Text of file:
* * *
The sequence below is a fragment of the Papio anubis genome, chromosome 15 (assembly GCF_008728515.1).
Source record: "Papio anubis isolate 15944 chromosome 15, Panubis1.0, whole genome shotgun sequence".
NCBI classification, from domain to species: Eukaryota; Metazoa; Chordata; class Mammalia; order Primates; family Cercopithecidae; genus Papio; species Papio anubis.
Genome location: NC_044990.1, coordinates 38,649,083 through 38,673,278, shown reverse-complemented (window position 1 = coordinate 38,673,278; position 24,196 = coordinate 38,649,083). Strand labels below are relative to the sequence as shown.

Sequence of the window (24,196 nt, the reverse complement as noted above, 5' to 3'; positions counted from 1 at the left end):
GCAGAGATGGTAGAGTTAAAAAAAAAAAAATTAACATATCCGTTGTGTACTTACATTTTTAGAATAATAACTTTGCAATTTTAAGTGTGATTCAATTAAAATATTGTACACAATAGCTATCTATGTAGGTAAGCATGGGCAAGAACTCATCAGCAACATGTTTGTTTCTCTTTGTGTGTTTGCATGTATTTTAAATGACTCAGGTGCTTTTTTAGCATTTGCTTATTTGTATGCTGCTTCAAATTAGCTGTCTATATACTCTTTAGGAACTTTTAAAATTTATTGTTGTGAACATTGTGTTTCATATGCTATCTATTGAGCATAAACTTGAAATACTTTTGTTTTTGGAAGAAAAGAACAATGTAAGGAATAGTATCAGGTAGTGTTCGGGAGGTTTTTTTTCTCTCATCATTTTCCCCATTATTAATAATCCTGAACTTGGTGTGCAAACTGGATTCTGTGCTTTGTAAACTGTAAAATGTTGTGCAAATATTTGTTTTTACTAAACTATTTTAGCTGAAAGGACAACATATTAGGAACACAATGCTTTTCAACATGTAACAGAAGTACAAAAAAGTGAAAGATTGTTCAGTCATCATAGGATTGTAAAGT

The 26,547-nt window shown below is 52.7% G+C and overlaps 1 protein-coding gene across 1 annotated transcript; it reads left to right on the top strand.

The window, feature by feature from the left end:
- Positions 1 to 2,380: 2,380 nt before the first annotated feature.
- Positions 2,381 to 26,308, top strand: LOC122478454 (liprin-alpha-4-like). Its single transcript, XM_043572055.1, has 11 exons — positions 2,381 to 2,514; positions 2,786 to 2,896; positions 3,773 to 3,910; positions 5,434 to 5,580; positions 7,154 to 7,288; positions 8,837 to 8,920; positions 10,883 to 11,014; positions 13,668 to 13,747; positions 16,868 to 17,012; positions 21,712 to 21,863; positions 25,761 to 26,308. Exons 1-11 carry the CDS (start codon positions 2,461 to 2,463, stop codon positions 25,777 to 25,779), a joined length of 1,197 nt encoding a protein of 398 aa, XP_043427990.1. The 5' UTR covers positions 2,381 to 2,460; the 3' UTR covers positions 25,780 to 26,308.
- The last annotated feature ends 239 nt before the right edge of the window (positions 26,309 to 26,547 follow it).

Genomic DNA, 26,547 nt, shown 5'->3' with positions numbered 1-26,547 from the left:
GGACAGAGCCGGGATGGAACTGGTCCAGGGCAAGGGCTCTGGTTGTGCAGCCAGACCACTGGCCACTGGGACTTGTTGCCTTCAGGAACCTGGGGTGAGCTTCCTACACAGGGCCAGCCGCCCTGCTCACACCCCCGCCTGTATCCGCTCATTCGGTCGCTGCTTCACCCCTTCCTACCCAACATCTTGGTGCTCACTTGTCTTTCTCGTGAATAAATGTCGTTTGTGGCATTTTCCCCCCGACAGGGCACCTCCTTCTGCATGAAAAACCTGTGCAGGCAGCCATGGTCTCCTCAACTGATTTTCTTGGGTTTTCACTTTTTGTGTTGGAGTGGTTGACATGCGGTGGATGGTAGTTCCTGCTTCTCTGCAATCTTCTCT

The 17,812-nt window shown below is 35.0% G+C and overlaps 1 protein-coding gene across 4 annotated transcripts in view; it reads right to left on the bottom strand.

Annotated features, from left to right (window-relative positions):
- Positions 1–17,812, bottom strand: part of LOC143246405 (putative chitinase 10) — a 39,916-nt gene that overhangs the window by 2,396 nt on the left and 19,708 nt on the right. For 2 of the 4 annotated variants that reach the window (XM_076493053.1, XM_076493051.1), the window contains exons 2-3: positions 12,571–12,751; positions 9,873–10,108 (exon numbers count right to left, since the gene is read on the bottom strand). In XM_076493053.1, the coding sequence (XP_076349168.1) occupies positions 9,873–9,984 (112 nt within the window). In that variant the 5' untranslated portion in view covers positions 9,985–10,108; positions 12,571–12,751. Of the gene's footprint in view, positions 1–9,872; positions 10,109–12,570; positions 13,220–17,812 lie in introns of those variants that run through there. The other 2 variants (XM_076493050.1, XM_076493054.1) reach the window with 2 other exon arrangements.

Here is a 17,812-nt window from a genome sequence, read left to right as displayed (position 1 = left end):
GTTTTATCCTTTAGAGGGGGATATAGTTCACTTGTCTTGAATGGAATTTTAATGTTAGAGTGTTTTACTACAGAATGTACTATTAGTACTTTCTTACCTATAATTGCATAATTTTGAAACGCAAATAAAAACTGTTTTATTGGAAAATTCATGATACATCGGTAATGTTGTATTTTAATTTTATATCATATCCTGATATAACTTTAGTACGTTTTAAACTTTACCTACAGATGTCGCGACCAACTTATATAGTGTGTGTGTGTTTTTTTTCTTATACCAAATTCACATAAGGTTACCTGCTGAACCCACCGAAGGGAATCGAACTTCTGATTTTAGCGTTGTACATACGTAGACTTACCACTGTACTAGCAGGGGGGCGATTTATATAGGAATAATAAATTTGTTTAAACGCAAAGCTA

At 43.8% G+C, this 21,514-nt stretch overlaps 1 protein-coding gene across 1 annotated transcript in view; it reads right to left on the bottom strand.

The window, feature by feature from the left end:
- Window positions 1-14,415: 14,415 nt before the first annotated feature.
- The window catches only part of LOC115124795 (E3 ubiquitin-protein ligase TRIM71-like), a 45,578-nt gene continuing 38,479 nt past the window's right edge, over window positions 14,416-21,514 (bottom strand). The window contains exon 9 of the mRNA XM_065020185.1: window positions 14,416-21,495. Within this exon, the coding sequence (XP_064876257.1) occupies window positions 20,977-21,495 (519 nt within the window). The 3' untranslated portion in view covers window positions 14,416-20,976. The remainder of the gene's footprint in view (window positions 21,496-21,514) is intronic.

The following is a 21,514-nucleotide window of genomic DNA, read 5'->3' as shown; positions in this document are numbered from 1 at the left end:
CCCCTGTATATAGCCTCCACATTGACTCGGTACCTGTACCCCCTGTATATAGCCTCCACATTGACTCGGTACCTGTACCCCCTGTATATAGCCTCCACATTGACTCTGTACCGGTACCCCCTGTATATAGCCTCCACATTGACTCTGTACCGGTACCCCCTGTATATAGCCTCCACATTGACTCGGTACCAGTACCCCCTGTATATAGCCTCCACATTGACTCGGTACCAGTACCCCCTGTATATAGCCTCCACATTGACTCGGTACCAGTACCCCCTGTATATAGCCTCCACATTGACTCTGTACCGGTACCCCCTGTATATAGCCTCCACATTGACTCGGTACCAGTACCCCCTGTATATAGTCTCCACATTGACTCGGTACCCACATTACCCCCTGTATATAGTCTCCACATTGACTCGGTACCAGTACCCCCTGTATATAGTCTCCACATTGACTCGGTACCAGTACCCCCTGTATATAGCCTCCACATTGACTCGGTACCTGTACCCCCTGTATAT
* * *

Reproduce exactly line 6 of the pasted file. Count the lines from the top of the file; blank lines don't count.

GCAGAGATGGTAGAGTTAAAAAAAAAAAAATTAACATATCCGTTGTGTACTTACATTTTTAGAATAATAACTTTGCAATTTTAAGTGTGATTCAATTAAAATATTGTACACAATAGCTATCTATGTAGGTAAGCATGGGCAAGAACTCATCAGCAACATGTTTGTTTCTCTTTGTGTGTTTGCATGTATTTTAAATGACTCAGGTGCTTTTTTAGCATTTGCTTATTTGTATGCTGCTTCAAATTAGCTGTCTATATACTCTTTAGGAACTTTTAAAATTTATTGTTGTGAACATTGTGTTTCATATGCTATCTATTGAGCATAAACTTGAAATACTTTTGTTTTTGGAAGAAAAGAACAATGTAAGGAATAGTATCAGGTAGTGTTCGGGAGGTTTTTTTTCTCTCATCATTTTCCCCATTATTAATAATCCTGAACTTGGTGTGCAAACTGGATTCTGTGCTTTGTAAACTGTAAAATGTTGTGCAAATATTTGTTTTTACTAAACTATTTTAGCTGAAAGGACAACATATTAGGAACACAATGCTTTTCAACATGTAACAGAAGTACAAAAAAGTGAAAGATTGTTCAGTCATCATAGGATTGTAAAGT